Israeli officials have said they sought to have the Lebanese Army take over the refugee neighborhoods, which Israeli troops were forbidden to enter because of the fear that high Israeli casualties would result. They are known to have raised this subject during meetings U.S. envoy Morris Draper held with Begin, Sharon and Foreign Minister Yitzhak Shamir on Sept. 15, and again during a second meeting Draper held with Sharon and Shamir on Sept. 17.
After the massacre became known, Eitan publicly suggested that it was "interference" by Draper that prevented the prompt dispatch of the Lebanese Army into the refugee camps. But Israeli officials have since acknowledged that they were in direct contact with the Lebanese Army before the massacre and that Draper played no role in the failure of the Lebanese Army to move into the refugee neighborhoods when it was asked to do so.
It is also clear from Sharon's public statements that Israeli military leaders planned from the beginning to use the Phalangist forces to take over the camps if the Lebanese Army did not respond promptly. According to Sharon, Eitan discussed this possibility with Phalangist commanders early on the morning of Sept. 15, even before the Israeli Army had begun to occupy West Beirut.
Some of Sharon's supporters rallied at a tribute staged for the defense minister last night in Qiryat Malakhi, south of Tel Aviv. Speaking to an enthusiastic crowd that included a number of Americans, Sharon reiterated the charge that the Reagan administration is attempting to topple the Begin government.
"Everyone should know," Sharon said, "that Jerusalem is not Saigon. It will not work here." He said that since the massacre, Israel had been subjected to a "slanderous attack" aimed at weakening it to "prepare the ground for new plans like President Reagan's plan" -- which calls for Israel to give up its control over much of the occupied West Bank and Gaza strip as part of an overall peace settlement.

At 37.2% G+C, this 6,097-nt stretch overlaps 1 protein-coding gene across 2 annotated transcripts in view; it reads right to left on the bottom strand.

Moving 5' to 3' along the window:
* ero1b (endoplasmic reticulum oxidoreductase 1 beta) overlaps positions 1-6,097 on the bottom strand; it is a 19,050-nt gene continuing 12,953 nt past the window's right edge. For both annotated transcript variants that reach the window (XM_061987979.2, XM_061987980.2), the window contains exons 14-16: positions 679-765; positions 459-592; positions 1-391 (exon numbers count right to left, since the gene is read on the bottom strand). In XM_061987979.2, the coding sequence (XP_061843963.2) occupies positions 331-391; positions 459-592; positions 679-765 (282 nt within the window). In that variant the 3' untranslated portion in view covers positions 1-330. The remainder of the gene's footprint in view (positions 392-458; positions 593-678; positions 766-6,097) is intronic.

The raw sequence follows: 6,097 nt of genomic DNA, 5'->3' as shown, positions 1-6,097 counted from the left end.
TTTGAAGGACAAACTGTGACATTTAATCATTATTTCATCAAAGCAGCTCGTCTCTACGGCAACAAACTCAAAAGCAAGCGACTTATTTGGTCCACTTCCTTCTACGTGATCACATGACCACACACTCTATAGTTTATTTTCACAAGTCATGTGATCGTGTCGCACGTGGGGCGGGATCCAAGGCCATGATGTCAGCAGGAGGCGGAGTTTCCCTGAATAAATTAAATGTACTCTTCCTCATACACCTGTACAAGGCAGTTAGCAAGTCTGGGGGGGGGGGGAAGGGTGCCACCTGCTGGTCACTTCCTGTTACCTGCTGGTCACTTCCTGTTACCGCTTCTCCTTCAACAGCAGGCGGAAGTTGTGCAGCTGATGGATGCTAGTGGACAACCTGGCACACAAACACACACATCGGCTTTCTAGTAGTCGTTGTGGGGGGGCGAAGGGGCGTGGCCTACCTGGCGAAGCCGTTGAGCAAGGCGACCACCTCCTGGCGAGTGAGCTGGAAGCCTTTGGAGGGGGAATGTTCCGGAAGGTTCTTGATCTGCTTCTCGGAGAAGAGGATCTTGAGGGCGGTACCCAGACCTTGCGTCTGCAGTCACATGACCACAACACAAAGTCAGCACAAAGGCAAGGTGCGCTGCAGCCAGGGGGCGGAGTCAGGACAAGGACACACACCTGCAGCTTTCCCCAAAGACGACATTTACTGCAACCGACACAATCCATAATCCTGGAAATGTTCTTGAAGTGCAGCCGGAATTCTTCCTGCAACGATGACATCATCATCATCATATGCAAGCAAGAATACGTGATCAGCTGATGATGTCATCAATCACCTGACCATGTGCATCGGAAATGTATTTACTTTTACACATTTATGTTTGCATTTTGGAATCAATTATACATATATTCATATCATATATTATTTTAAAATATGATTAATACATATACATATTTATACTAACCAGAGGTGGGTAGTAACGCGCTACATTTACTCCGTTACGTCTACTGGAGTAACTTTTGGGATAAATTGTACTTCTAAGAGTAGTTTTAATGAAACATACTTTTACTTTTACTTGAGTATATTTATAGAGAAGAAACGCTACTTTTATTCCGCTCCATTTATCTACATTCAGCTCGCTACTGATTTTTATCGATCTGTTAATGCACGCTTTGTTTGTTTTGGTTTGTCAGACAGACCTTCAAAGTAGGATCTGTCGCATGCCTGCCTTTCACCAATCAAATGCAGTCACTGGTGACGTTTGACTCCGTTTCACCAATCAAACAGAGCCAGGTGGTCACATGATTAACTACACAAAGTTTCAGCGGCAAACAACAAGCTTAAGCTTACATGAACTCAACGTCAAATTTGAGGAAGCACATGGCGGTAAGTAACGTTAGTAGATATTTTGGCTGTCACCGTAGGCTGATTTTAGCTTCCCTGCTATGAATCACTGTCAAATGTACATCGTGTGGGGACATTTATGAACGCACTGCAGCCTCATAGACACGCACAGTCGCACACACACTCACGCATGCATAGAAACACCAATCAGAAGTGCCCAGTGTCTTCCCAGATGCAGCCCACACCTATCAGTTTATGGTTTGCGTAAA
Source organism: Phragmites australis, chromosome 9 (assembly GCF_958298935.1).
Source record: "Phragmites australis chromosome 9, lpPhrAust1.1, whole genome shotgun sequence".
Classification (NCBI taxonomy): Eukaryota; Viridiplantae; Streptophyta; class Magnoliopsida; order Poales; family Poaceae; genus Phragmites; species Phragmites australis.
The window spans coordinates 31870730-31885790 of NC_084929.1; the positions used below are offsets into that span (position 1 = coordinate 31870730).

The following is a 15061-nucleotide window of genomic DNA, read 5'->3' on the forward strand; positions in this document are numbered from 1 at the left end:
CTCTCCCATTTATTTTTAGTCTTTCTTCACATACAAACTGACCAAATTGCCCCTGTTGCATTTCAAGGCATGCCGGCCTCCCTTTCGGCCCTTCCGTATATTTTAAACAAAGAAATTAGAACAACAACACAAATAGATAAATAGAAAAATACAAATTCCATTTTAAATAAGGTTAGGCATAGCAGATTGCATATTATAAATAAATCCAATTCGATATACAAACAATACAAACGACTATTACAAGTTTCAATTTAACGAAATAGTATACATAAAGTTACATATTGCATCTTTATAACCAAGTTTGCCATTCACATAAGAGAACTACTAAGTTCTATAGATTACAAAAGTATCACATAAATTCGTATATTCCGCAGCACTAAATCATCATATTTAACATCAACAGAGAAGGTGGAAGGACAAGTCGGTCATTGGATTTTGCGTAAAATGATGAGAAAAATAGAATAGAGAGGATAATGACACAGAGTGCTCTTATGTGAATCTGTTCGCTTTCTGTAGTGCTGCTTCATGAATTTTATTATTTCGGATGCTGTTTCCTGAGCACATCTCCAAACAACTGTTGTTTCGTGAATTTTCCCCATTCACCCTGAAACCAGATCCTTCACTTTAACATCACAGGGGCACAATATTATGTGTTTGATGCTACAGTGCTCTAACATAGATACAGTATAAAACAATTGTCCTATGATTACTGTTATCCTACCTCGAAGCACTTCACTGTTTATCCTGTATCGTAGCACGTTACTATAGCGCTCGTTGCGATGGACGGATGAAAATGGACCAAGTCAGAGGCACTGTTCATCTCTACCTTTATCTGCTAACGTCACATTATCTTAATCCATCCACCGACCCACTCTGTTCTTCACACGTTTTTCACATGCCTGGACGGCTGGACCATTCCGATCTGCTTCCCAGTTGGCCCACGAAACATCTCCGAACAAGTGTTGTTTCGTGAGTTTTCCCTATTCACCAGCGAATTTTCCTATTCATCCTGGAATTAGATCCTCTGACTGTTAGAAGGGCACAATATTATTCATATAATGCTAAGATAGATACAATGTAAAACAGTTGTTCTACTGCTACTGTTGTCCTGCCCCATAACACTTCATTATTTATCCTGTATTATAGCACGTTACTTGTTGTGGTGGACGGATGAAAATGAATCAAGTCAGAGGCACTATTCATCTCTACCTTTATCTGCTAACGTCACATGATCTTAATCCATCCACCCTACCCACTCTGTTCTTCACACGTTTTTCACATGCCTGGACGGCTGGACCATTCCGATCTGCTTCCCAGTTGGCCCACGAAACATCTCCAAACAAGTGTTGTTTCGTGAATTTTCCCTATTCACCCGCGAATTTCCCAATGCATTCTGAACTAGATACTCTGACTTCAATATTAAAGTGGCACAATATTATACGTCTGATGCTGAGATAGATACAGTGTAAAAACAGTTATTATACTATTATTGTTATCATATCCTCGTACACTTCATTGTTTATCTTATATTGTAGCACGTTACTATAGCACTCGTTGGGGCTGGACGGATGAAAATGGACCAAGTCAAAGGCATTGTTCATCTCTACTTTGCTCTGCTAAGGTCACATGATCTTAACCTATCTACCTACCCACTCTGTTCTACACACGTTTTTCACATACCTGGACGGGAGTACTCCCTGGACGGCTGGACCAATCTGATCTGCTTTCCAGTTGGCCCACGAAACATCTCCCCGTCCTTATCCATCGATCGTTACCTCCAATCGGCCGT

Begin today met with former undersecretary of state Joseph Sisco, who is in Israel on a private visit, and reaffirmed that Israel will not even discuss the Reagan proposals, according to Israeli radio.
Meanwhile, Israeli officials confirmed that the United States has told them it has no objections to Israel maintaining military control of the strategic Beirut-to-Damascus highway during the negotiations for an Israeli and Syrian withdrawal from Lebanon.
The officials said the exact points to which Israeli troops will fall back around Beirut are still being discussed, including whether the Israelis will evacuate a communications center they have established in the Beirut suburb of Baabda, site of the presidential residence.
They also emphasized that Israel would withdraw its troops from Lebanon as soon as the Syrians and the remaining Palestinian guerrillas do the same, whether or not satisfactory "security arrangements" are made in southern Lebanon. This appeared to be a shift in emphasis by the Israelis, who prior to Gemayel's assassination had publicly stressed the need to establish a border "security belt."
In addition, the officials denied reports in the Israeli press that Israel expects Egypt to replace its popular ambassador here, Saad Mortada, with a less important and outgoing diplomat. Mortada has been recalled to Cairo for "consultations" as a result of the Beirut massacre, but Israeli officials insist they view this as only a temporary matter.